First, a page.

• Mitchell et al. (1997) have not included the attribute of “Proximity” in their model for the purpose of determining the importance of stakeholders and their positions but a part of the attribute of “Proximity” is embedded in the context of “Legitimacy” in the TAM (Fig. 2).
  • Each area shows the type of stakeholder with regard to the possession of SSAs.
  • This study offers the PSTM as the core of stakeholder-related research and actions in construction industry.
  • To analyze, identify and manage project stakeholders, all four attributes are necessary: “Potency”, “Legitimacy”, “Urgency”, and “Proximity”.
  • Table 11 shows these groups with their considerations.

Discussion and conclusion

  • The existence of crudity and turbulence in the literature of stakeholder analysis, identification and management is quite obvious in construction industry.
  • The authors also found that two the attributes “support” and “power” are subsets of attributes “impact” and “influence” and thus should not be considered as independent attributes.
  • This paper presented a comprehensive project stakeholder typology model (PSTM), which contains all four attributes “Potency”, “Legitimacy”, “Urgency”, and “Proximity” and their components can be used for managing stakeholders in construction projects.
  • The reason is that the authors have applied all attributes from literature to analyze and redefine the complete and non-overlapping SSAs, and therefore, PSTM specifies different types of stakeholders more accurate and in more details.

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References
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Frequently Asked Questions (2)
Q1. What have the authors contributed in "A comprehensive stakeholder-typology model based on salience attributes in construction projects" ?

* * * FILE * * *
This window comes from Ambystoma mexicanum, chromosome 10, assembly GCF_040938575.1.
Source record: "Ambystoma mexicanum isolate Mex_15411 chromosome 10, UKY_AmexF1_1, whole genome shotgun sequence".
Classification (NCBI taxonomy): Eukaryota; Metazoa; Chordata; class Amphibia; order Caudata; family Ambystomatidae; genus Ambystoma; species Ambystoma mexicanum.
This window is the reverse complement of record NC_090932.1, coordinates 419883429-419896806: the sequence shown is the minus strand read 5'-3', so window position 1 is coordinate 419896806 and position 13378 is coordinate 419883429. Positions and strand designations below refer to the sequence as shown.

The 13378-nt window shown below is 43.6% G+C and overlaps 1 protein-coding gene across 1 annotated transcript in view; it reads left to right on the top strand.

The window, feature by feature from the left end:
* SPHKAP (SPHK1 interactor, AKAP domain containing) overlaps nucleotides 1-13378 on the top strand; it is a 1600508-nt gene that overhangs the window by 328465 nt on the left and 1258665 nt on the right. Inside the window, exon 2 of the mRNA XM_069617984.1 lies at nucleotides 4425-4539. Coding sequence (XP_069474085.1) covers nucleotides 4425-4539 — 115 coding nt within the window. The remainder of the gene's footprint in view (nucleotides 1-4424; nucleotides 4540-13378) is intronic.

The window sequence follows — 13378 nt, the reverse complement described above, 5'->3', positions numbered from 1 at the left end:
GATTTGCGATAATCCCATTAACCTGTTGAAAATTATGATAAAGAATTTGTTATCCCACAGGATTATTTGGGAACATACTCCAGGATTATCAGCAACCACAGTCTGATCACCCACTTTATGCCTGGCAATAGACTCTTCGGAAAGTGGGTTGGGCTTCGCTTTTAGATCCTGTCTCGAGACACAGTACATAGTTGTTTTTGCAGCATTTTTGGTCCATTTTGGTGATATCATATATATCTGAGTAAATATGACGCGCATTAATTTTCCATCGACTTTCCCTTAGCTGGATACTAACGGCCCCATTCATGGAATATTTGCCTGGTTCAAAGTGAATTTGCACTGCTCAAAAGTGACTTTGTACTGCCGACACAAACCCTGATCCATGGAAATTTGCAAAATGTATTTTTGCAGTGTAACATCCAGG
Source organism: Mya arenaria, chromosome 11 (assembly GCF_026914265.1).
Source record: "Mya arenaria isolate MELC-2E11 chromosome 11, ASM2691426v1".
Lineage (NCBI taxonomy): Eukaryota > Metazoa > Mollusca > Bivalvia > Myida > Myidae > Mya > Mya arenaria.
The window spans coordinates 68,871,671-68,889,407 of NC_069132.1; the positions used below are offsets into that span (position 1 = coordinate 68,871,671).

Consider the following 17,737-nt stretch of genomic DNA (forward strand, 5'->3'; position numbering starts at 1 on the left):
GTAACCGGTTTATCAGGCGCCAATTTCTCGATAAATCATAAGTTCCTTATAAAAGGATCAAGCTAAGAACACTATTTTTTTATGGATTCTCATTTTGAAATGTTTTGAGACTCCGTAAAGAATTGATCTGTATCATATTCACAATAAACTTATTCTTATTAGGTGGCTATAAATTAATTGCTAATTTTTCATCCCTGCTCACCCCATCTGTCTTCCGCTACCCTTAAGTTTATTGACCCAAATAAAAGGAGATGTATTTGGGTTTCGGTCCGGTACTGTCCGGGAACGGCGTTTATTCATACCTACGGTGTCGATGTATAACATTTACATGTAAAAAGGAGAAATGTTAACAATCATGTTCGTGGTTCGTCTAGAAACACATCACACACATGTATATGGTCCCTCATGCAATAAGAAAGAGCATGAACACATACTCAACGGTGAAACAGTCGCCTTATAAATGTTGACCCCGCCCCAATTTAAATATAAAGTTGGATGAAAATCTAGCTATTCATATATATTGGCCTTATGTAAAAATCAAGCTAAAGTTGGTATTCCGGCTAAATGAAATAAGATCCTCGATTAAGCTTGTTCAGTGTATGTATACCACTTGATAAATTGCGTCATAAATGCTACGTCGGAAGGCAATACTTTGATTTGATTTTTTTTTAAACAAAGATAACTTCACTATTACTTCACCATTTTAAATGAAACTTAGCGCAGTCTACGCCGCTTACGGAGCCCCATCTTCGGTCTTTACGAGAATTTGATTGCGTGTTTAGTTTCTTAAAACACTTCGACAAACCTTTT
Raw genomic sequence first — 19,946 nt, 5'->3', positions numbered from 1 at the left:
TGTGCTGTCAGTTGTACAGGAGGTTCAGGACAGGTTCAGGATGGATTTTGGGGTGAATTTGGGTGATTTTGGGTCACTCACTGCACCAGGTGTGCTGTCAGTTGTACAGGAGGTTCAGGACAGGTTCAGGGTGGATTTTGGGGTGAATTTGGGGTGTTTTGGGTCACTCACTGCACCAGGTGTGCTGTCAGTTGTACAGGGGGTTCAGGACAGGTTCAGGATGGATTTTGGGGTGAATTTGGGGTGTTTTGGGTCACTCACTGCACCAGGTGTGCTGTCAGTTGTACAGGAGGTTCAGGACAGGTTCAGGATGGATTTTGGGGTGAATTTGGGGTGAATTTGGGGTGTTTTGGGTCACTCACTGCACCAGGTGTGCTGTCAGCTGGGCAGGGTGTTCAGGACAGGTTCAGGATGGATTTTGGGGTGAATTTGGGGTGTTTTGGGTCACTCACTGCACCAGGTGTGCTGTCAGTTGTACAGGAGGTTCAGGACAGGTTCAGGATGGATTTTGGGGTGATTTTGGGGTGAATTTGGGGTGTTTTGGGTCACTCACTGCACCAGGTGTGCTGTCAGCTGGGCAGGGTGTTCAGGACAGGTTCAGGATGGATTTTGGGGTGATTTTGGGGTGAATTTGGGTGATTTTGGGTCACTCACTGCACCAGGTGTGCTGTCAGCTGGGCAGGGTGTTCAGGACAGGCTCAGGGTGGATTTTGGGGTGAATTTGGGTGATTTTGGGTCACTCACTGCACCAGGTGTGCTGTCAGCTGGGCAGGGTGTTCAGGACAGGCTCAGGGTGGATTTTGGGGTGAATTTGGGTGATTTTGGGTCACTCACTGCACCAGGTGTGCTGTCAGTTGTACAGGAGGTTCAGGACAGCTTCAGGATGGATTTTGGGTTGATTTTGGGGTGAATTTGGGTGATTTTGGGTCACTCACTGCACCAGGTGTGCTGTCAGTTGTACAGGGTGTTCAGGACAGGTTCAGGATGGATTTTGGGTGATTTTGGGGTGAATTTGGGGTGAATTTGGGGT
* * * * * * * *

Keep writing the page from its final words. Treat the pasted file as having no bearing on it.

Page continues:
This paper presents a comprehensive project stakeholder typology model ( PSTM ) based on stakeholder salience attributes. Stakeholders are considered as one of the major pillars of construction projects and management of stakeholders is essential to effective project management in the construction industry. This analysis revealed important variation in the attributes, models and frameworks. Based on a Venn-diagram analysis of data, the authors suggest a clear and non-overlapping stakeholder salience attributes framework to be used in construction projects. The authors also propose a project stakeholder typology model ( PSTM ) based on stakeholder salience attributes. It is expected that the results of this study can be used by 

Future research Several proposals for future research are relevant based on the concerns of the current study. Second, it is also their view that further research should study how to calculate the assignment degree between each component and each attribute, for example by using fuzzy theory. Third, future research can also take into account the practical use of PSTM and the authors suggest a survey and expert interviews on PSTM utilization. Using a visualising tool to study stakeholder influence–two Australian examples.